In other stators, such as described in exemplary embodiments disclosed in commonly-assigned, co-pending U.S. patent application Ser. No. 10/694,557, “COMPOSITE MATERIAL PROGRESSING CAVITY STATORS,” the elastomer may be a liner deployed on the helical cavity component, the helical cavity component comprising a fiber reinforced composite reinforcement material for the elastomer liner.
The deployment of a reinforcement material in the lobes addresses the problems of deterioration of an all-elastomer lobe due to heat build up. For example, lower resilience in the reinforcement material is likely to localize resilient displacement in the liner, where, in some embodiments, heat build up may dissipate more quickly. Care is required, however, in selection of reinforcement material and elastomer liner thickness. Contact stresses are caused on the reinforced lobes as the rotor rotates within the interference fit with the stator. Without sufficient resilience in the interference fit, the reinforcement may be too hard and/or the liner may be too thin, such that the contact stresses cause the elastomer liner to crack or split as the rotor contacts the stator lobe. Additionally, without care in choice of materials or elastomer liner thickness, the cyclic contact stresses can cause the lobes to crack or fail prematurely, particularly on the loaded side of the rotor/stator interface.
These and other needs and problems in the prior art are addressed by a stator comprising asymmetrical contouring of elastomer. The inventive stator includes a helical cavity component made from a material chosen to reinforce an elastomer liner deployed thereon. The contouring of the elastomer liner is asymmetrical, such that the elastomer liner is relatively thick on the loaded side of a lobe as compared to its thickness on the unloaded side of the lobe.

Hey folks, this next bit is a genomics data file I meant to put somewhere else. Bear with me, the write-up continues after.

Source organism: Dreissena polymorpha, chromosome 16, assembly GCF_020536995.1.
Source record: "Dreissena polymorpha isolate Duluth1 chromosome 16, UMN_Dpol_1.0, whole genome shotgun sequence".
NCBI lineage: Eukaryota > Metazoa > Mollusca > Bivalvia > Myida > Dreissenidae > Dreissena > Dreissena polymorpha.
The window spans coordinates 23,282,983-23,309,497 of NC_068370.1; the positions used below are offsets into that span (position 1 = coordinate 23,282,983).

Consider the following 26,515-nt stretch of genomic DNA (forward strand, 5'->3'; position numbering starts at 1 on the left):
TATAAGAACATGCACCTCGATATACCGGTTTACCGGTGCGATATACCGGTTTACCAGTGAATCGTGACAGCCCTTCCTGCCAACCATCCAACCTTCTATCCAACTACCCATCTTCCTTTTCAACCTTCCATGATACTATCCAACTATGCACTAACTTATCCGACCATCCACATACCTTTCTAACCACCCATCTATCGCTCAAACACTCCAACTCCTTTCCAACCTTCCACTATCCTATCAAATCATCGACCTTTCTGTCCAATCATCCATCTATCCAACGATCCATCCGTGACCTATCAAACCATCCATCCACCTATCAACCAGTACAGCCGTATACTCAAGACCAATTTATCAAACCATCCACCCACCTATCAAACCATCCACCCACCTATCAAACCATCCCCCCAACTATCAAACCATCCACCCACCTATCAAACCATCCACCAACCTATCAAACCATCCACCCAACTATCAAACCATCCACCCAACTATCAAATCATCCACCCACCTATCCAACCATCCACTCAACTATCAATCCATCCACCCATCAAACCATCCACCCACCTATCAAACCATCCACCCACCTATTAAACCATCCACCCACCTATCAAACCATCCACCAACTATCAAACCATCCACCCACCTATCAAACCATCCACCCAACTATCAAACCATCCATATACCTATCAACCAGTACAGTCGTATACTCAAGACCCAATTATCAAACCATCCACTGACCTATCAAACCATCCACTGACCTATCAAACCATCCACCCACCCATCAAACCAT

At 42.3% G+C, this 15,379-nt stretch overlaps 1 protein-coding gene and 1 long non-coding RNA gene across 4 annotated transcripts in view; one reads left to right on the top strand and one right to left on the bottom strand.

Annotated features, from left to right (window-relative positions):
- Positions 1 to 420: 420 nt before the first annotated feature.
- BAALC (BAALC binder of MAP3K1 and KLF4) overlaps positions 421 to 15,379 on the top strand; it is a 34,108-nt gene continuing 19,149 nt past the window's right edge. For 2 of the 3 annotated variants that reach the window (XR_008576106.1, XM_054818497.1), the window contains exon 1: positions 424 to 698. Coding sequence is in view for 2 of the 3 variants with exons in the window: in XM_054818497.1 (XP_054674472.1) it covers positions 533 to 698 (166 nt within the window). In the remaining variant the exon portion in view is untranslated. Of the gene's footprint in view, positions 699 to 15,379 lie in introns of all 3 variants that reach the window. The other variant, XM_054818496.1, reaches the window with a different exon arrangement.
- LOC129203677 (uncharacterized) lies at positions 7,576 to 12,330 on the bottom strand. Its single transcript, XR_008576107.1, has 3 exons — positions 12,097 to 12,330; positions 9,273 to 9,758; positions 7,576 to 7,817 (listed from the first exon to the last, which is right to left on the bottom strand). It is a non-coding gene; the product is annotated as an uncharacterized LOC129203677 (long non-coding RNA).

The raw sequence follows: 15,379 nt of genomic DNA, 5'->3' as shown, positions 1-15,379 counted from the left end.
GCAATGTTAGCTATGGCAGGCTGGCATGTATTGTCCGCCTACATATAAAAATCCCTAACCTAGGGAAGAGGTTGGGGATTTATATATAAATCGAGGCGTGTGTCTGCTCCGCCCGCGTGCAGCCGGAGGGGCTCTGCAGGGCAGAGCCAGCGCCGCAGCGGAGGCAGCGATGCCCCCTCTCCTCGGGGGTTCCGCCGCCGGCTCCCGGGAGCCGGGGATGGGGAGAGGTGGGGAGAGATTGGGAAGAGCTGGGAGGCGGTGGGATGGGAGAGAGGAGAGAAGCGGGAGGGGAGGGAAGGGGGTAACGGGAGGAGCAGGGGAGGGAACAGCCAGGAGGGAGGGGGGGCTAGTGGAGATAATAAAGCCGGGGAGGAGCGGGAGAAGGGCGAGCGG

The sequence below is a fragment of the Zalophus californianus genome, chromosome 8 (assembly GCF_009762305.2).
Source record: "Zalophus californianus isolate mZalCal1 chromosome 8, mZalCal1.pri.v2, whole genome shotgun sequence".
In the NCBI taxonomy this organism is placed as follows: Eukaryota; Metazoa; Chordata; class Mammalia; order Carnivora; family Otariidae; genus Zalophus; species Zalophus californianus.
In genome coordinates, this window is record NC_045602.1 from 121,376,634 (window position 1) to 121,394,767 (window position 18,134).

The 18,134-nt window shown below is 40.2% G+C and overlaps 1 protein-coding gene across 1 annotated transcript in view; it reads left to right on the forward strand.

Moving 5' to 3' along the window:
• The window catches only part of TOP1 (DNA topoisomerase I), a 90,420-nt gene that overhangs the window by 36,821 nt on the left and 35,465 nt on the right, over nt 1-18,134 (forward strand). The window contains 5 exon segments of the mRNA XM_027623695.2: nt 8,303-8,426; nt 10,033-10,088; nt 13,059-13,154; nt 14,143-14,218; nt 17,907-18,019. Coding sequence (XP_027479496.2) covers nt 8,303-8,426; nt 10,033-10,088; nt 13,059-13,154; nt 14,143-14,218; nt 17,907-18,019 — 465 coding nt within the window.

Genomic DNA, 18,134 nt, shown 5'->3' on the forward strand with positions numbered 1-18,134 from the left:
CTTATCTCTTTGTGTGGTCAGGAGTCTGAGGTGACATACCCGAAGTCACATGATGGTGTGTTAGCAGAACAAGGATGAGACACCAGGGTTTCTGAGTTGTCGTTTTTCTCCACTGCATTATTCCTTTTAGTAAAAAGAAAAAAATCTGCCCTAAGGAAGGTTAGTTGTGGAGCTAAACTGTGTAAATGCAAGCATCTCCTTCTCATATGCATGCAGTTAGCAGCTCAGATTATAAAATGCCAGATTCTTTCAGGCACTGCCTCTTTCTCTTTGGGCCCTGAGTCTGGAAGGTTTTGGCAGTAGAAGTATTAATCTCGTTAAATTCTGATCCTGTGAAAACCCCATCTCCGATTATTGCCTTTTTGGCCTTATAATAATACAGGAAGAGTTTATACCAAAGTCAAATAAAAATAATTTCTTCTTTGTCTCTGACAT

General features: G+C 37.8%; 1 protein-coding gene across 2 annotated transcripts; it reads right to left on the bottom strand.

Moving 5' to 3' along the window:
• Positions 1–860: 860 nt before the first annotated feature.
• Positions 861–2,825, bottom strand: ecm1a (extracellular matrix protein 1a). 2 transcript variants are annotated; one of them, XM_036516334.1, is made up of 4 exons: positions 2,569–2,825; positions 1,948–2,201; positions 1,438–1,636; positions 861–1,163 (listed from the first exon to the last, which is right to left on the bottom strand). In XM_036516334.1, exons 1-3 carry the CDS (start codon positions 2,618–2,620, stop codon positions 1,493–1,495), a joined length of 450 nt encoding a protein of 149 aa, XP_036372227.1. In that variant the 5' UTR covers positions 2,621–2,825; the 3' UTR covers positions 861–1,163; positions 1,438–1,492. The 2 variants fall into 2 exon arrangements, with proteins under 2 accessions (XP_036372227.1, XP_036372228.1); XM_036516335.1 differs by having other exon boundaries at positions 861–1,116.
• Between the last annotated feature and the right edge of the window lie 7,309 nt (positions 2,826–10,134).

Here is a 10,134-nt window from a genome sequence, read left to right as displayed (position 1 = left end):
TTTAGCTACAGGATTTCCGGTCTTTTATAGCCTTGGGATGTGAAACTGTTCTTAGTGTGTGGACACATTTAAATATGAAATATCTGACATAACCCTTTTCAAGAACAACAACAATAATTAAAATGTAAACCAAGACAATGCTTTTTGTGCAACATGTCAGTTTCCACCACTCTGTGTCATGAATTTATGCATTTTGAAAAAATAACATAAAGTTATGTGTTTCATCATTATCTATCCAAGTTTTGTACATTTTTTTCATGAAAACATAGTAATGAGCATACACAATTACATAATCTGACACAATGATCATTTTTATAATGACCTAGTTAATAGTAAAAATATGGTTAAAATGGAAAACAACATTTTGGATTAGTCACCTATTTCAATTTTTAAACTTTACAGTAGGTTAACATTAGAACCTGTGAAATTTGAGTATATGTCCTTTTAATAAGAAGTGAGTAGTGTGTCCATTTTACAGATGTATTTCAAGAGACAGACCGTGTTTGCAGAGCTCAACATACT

It is therefore a technical advantage of the invention to still provide reinforcement to an elastomer surface on the lobes on the helical cavity component. The problems caused by heat build up in the lobes may thus be addressed. At the same time, an elastomer liner is provided with a thickness profile having increased thickness, and therefore increased resilience, on the loaded side of a lobe. This increased resilience deters liner breakdown (or reinforcement breakdown) due to contact stresses between rotor and stator.
According to one aspect of the present invention a stator for use in a Moineau style power section is provided. The stator includes a plurality of internal stator lobes, each of which includes a resilient liner deployed on an interior surface of the stator. The liner is disposed to engage rotor lobes on a helical outer surface of a rotor when the rotor is positioned within the stator so that the rotor lobes are in a rotational interference fit with the stator lobes. Rotation of the rotor in a predetermined direction causes the rotor lobes to contact the stator lobes on a loaded side thereof as the interference fit is encountered and to pass by the stator lobes on a non-loaded side thereof as the interference fit is completed. Each of the stator lobes further includes a reinforcement material for the resilient liner. The stator further includes a shape, when viewed in circular cross section, in which a thickness of the liner is greater on the loaded sides of the stator lobes than on the non-loaded sides thereof.